Four hundred and fifty CEOs of some of the country’s largest corporations sent a letter to all members of Congress and the President today urging them to raise the debt ceiling immediately. The CEOs warned that failing to do so could have dire consequences for the U.S. economy.
The Chamber of Commerce, the National Association of Manufacturers, the Business Roundtable and the Financial Services Forum worked together to get signatures on the letter. Mark Bertolini of Aetna Inc., Stephen Schwarzman of the Blackstone Group, Caterpillar Inc.’s Doug Oberhelman, Vikram Pandit of Citigroup Inc., General Mills Inc.’s Kendall Powell, Robert Koch II of Koch Enterprises, Stanley Black & Decker Inc.’s John Lundgren, UPS Inc.’s Scott Davis, Matt Rose of BNSF Railway Co., and Michael Duke of Wal-Mart Stores Inc. were among the CEOs who signed the letter.
In their letter to Congress, the CEOs said: “Now is the time for our political leaders to put aside partisan differences and act in the nation’s best interests. It is time to pull together rather than pull apart....A default would risk both disarray in those markets and a host of unintended consequences."
Chamber of Commerce President Tom Donohue warned Congress in a statement announcing the letter that an “unprecedented default on the nation’s bills would have dire consequences for our economy, our markets, and Main Street Americans.”
Business Roundtable President John Engler said: “Failure to raise the debt ceiling would strike an immediate and serious blow to any economic recovery, and failure to make significant progress on long-term debt reduction will continue the uncertainty which is hampering our investment climate.”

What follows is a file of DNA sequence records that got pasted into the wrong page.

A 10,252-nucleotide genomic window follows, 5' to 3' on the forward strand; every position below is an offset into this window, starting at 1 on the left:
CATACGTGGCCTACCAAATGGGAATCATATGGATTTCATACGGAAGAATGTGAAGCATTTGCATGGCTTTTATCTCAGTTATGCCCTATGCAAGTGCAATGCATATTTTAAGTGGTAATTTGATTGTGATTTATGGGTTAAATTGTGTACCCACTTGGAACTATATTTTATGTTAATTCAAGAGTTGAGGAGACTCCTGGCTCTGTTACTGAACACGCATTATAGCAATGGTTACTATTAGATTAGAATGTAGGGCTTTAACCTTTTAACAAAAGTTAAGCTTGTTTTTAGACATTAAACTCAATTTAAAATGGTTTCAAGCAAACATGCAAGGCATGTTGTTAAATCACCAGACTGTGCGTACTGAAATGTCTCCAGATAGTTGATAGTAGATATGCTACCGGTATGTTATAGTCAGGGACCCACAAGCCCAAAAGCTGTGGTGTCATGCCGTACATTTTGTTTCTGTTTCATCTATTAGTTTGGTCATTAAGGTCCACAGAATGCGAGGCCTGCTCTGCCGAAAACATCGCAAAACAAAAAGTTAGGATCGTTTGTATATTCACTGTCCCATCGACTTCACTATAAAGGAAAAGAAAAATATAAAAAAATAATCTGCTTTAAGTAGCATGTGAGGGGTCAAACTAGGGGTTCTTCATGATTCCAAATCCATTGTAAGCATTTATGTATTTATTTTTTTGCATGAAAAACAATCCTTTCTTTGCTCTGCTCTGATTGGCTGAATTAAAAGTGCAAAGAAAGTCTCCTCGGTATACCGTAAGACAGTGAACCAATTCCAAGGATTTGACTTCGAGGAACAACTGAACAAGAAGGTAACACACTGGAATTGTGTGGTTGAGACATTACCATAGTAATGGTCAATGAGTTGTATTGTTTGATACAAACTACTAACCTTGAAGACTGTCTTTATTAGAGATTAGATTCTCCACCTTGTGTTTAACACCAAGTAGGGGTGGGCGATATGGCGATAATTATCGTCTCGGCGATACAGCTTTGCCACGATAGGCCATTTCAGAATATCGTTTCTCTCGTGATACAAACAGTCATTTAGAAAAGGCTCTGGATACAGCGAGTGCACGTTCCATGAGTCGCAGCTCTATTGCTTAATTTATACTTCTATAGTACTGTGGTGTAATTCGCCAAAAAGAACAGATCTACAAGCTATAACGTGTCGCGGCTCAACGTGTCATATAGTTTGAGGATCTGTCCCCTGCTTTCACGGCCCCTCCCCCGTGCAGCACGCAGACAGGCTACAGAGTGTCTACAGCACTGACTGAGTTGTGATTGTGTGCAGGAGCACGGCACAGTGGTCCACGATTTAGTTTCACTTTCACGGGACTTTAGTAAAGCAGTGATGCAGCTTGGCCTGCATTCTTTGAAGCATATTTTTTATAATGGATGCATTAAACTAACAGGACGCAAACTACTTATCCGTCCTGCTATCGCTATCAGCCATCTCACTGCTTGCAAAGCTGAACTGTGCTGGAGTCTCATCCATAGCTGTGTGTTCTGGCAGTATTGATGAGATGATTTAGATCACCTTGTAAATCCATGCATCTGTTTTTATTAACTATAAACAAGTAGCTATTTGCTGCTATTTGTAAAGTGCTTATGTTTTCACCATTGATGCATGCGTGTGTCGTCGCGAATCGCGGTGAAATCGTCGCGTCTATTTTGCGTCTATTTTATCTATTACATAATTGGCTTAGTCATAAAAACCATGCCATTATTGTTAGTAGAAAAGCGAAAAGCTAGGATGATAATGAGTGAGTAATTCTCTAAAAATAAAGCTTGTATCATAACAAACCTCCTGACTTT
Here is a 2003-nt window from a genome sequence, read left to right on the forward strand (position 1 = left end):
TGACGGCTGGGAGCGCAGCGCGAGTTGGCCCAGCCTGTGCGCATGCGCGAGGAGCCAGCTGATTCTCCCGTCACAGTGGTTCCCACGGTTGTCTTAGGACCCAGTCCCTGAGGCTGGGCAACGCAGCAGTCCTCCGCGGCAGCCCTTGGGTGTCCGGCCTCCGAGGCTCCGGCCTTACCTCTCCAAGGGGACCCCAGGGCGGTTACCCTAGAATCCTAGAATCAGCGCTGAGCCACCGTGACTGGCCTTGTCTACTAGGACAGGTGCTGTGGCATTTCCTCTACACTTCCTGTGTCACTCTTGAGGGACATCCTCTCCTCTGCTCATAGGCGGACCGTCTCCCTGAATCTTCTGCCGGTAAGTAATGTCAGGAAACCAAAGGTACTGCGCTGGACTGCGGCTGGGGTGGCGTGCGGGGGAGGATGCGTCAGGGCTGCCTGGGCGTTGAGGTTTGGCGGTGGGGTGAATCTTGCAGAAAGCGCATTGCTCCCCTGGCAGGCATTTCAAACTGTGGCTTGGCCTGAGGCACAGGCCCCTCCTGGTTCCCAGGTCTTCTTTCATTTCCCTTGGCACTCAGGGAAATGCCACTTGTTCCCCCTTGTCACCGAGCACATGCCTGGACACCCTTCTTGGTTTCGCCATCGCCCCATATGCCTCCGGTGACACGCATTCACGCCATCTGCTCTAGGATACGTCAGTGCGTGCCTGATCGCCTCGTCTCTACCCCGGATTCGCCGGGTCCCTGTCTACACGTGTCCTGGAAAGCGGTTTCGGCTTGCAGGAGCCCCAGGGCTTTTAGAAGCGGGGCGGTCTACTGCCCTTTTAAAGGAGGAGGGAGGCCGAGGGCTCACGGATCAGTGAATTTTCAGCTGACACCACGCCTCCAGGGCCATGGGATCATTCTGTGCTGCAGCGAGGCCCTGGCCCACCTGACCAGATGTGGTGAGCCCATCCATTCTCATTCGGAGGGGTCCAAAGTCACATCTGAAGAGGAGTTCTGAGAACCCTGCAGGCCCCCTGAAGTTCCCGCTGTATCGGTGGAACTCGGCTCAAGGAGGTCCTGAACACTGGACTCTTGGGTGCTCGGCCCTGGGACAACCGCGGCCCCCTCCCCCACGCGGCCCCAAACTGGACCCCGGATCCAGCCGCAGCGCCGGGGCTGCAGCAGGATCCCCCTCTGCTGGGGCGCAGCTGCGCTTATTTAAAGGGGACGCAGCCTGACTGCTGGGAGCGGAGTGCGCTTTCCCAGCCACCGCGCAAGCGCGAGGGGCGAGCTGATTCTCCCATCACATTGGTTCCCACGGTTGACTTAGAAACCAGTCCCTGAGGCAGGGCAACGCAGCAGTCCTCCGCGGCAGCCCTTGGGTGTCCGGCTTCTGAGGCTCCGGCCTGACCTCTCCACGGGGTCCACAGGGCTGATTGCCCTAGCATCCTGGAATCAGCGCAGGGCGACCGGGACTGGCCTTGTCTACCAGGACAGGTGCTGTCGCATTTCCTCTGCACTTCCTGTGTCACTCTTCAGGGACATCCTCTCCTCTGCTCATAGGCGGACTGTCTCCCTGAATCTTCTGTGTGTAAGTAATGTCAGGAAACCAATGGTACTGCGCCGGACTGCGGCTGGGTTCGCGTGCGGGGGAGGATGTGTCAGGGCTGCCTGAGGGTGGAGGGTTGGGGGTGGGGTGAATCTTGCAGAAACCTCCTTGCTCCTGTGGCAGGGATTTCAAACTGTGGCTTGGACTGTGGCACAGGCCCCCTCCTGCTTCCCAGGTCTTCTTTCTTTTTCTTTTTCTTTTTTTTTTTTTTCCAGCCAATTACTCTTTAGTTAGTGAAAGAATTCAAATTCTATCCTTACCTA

The letter reads as follows:
July 12, 2011
The President of the United States
The White House
Washington, DC 20500
Members of the United States Congress
United States Capitol
Washington, DC 20510
Dear Mr. President and Members of Congress,
We believe it is vitally important for the US government to make good on its financial obligations and to put its fiscal house in order. With our nation on a sound fiscal footing, we are confident that America’s businesses and entrepreneurs will foster generations of high value, well paying jobs and contribute to a prosperous future. To this end, we believe now is the time for our political leaders to act.
First, it is critical that the US government not default in any way on its fiscal obligations. A great nation - like a great company - has to be relied upon to pay its debts when they become due. This is a Main Street not Wall Street issue. Treasury securities influence the cost of financing not just for companies but more importantly for mortgages, auto loans, credit cards and student debt. A default would risk both disarray in those markets and a host of unintended consequences. The debt ceiling trigger does offer a needed catalyst for serious negotiations on budget discipline but avoiding even a technical default is essential. This is a risk our country must not take.
Second, our political leaders must agree to a plan to substantially reduce our long-term budget deficits with a goal of at least stabilizing our nation's debt as a percentage of GDP - which will entail difficult choices. The resulting plan must be long-term, predictable and binding. As businesses make plans to invest and hire, we need confidence that, in the absence of a crisis, our government will not reverse course and return to large deficit spending.
Now is the time for our political leaders to put aside partisan differences and act in the nation's best interests. We believe that our nation's economic future is reliant upon their actions and urge them to reach an agreement. It is time to pull together rather than pull apart.
Read the letter and who signed it here: http://www.uschamber.com/sites/default/files/hill-letters/110712DebtCeilingLetter_0.pdf
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